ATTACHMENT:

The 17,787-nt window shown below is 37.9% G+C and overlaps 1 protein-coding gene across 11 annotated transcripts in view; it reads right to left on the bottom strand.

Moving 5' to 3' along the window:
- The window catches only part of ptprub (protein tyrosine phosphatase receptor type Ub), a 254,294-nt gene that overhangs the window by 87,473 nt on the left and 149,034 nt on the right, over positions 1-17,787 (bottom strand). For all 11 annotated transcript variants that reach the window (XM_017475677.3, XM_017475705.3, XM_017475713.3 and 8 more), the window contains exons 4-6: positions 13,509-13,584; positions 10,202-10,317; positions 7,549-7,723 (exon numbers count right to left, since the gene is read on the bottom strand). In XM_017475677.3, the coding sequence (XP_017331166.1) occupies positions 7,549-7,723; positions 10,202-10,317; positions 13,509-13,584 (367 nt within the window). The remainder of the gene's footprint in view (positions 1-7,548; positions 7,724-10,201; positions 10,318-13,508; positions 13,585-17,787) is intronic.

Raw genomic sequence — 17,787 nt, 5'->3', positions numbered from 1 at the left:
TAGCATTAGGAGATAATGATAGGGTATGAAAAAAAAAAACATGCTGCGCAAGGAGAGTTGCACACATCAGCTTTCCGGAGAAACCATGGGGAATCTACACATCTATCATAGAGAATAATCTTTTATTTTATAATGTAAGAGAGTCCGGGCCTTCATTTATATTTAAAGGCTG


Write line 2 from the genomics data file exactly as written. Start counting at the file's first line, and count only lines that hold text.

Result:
Moving 5' to 3' along the window: